Genes involved in development and differentiation are commonly methylated in cancers derived from multiple organs: A single-institutional methylome analysis using 1007 tissue specimens

Kentaro Ohara, Eri Arai, Yoriko Takahashi, Nanako Ito, Ayako Shibuya, Koji Tsuta, Ryoji Kushima, Hitoshi Tsuda, Hidenori Ojima, Hiroyuki Fujimoto, Shun ichi Watanabe, Hitoshi Katai, Takayuki Kinoshita, Tatsuhiro Shibata, Takashi Kohno, Yae Kanai

Research output: Contribution to journalArticle

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Abstract

The aim of this study was to clarify the significance of DNA methylation alterations shared by cancers derived from multiple organs. We analyzed single-institutional methylome data by single-CpG-resolution Infinium assay for 1007 samples of non-cancerous tissue (N) and corresponding cancerous tissue (T) obtained from lung, stomach, kidney, breast and liver. Principal component analysis revealed that N samples of each organ showed distinct DNA methylation profiles, DNA methylation profiles of N samples of each organ being inherited by the corresponding T samples and DNA methylation profiles of T samples being more similar to those of N samples in the same organ than those of T samples in other organs. In contrast to such organ and/or carcinogenetic factor-specificity of DNA methylation profiles, when compared with the corresponding N samples, 231 genes commonly showed DNA hypermethylation in T samples in four or more organs. Gene ontology enrichment analysis showed that such commonly methylated genes were enriched among "transcriptional factors" participating in development and/or differentiation, which reportedly show bivalent histone modification in embryonic stem cells. Pyrosequencing and quantitative reverse transcription-PCR revealed an inverse correlation between DNA methylation levels and mRNA expression levels of representative commonly methylated genes, such as ALX1, ATP8A2, CR1 and EFCAB1, in tissue samples. These data suggest that disruption of the differentiated state of precancerous cells via alterations of expression, independent of differences in organs and/or carcinogenetic factors, may be a common feature of DNA methylation alterations during carcinogenesis in multiple organs.

Original languageEnglish
Pages (from-to)241-251
Number of pages11
JournalCarcinogenesis
Volume38
Issue number3
DOIs
Publication statusPublished - 2017 Mar 1

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DNA Methylation
Genes
Neoplasms
Histone Code
Gene Ontology
Embryonic Stem Cells
Principal Component Analysis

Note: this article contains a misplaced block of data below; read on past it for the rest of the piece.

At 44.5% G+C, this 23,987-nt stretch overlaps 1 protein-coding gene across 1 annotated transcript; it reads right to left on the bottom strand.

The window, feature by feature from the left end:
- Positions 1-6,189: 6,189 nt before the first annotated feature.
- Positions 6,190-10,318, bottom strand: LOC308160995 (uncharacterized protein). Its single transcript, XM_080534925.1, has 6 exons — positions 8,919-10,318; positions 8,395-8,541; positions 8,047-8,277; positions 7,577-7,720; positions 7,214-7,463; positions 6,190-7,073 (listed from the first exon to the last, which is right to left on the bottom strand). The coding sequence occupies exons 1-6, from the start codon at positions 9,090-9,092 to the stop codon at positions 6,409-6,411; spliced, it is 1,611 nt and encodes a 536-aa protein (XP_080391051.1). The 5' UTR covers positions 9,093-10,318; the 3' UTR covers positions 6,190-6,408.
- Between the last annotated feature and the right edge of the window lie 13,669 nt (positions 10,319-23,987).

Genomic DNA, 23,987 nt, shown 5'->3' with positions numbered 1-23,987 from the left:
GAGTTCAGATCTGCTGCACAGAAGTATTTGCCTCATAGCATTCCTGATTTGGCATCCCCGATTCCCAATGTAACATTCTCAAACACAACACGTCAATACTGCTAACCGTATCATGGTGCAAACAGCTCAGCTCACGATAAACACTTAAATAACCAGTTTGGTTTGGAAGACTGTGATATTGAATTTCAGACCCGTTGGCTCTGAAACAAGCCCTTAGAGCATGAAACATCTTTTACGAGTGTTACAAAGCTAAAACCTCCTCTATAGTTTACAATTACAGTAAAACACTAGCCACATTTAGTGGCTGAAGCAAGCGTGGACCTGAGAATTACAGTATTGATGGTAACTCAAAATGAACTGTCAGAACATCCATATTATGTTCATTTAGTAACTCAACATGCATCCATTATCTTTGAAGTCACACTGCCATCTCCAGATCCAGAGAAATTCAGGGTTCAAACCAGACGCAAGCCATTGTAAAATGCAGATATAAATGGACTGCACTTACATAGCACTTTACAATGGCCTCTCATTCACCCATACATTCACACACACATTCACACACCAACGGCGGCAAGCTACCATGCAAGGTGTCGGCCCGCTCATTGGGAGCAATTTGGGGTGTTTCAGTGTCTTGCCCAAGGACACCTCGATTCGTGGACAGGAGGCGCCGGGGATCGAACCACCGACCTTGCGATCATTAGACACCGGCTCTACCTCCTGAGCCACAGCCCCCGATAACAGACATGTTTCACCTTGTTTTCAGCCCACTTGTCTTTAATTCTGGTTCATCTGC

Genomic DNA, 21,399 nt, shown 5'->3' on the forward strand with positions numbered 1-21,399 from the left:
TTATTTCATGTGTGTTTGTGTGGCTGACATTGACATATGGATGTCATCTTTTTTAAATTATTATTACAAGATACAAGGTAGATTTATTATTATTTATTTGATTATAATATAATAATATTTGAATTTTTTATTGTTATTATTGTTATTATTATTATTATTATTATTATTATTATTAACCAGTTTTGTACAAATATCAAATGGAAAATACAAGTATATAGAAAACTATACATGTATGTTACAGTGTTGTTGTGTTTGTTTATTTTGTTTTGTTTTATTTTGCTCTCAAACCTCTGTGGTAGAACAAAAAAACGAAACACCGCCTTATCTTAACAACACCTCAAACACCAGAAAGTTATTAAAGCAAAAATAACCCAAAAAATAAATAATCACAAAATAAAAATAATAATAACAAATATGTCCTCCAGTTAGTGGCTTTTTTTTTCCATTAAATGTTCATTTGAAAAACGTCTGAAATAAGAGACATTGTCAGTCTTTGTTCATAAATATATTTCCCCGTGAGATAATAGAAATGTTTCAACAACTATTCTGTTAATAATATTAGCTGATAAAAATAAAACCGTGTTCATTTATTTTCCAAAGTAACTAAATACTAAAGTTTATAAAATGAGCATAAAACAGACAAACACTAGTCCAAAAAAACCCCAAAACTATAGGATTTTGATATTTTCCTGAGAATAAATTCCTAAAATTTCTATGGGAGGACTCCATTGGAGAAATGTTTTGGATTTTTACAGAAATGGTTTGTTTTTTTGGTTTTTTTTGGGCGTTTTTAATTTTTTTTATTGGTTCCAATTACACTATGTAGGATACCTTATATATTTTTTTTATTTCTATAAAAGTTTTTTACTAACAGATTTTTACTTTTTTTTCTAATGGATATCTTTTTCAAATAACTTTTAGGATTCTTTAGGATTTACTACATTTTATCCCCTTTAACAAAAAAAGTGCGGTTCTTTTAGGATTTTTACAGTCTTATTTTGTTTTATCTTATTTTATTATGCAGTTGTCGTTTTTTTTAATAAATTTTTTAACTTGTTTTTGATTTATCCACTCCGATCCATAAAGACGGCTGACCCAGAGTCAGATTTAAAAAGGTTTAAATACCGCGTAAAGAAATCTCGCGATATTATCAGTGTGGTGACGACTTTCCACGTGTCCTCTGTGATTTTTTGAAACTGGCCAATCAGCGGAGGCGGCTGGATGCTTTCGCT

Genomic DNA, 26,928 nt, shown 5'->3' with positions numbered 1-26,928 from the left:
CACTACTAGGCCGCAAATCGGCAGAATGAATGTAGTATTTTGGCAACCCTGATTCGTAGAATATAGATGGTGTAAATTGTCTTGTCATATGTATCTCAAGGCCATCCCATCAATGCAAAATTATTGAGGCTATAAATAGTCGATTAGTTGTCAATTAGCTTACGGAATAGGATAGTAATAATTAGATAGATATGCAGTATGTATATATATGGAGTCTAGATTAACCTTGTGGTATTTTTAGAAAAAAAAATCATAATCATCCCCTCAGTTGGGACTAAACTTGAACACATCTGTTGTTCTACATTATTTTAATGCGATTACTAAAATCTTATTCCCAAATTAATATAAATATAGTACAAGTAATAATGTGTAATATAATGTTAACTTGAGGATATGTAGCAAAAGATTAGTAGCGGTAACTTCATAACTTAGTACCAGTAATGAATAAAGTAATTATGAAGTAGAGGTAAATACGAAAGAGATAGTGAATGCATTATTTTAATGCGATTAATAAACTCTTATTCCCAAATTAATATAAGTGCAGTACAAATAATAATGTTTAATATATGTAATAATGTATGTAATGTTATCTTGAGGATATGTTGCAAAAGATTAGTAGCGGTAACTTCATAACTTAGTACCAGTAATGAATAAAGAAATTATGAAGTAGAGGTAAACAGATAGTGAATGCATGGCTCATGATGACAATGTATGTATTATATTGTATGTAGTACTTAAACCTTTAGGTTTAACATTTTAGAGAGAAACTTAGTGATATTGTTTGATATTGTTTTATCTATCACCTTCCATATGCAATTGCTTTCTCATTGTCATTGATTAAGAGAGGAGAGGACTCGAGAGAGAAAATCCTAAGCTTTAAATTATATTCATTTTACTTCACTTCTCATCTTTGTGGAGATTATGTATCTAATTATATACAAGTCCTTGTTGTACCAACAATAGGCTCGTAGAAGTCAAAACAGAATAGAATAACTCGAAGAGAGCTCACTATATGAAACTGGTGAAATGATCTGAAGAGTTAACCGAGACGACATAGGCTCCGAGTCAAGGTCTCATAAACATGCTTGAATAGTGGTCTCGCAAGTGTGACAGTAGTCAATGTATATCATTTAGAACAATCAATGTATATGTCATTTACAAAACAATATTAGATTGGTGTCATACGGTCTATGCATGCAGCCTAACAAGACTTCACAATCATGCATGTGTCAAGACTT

Reverse Transcription
Stomach
Carcinogenesis
Breast
Kidney
Polymerase Chain Reaction
Lung
Messenger RNA
Liver
DNA

ASJC Scopus subject areas

  • Cancer Research

Cite this

Genes involved in development and differentiation are commonly methylated in cancers derived from multiple organs : A single-institutional methylome analysis using 1007 tissue specimens. / Ohara, Kentaro; Arai, Eri; Takahashi, Yoriko; Ito, Nanako; Shibuya, Ayako; Tsuta, Koji; Kushima, Ryoji; Tsuda, Hitoshi; Ojima, Hidenori; Fujimoto, Hiroyuki; Watanabe, Shun ichi; Katai, Hitoshi; Kinoshita, Takayuki; Shibata, Tatsuhiro; Kohno, Takashi; Kanai, Yae.

In: Carcinogenesis, Vol. 38, No. 3, 01.03.2017, p. 241-251.

Research output: Contribution to journalArticle

Ohara, K, Arai, E, Takahashi, Y, Ito, N, Shibuya, A, Tsuta, K, Kushima, R, Tsuda, H, Ojima, H, Fujimoto, H, Watanabe, SI, Katai, H, Kinoshita, T, Shibata, T, Kohno, T & Kanai, Y 2017, 'Genes involved in development and differentiation are commonly methylated in cancers derived from multiple organs: A single-institutional methylome analysis using 1007 tissue specimens', Carcinogenesis, vol. 38, no. 3, pp. 241-251. https://doi.org/10.1093/carcin/bgw209
Ohara, Kentaro ; Arai, Eri ; Takahashi, Yoriko ; Ito, Nanako ; Shibuya, Ayako ; Tsuta, Koji ; Kushima, Ryoji ; Tsuda, Hitoshi ; Ojima, Hidenori ; Fujimoto, Hiroyuki ; Watanabe, Shun ichi ; Katai, Hitoshi ; Kinoshita, Takayuki ; Shibata, Tatsuhiro ; Kohno, Takashi ; Kanai, Yae. / Genes involved in development and differentiation are commonly methylated in cancers derived from multiple organs : A single-institutional methylome analysis using 1007 tissue specimens. In: Carcinogenesis. 2017 ; Vol. 38, No. 3. pp. 241-251.
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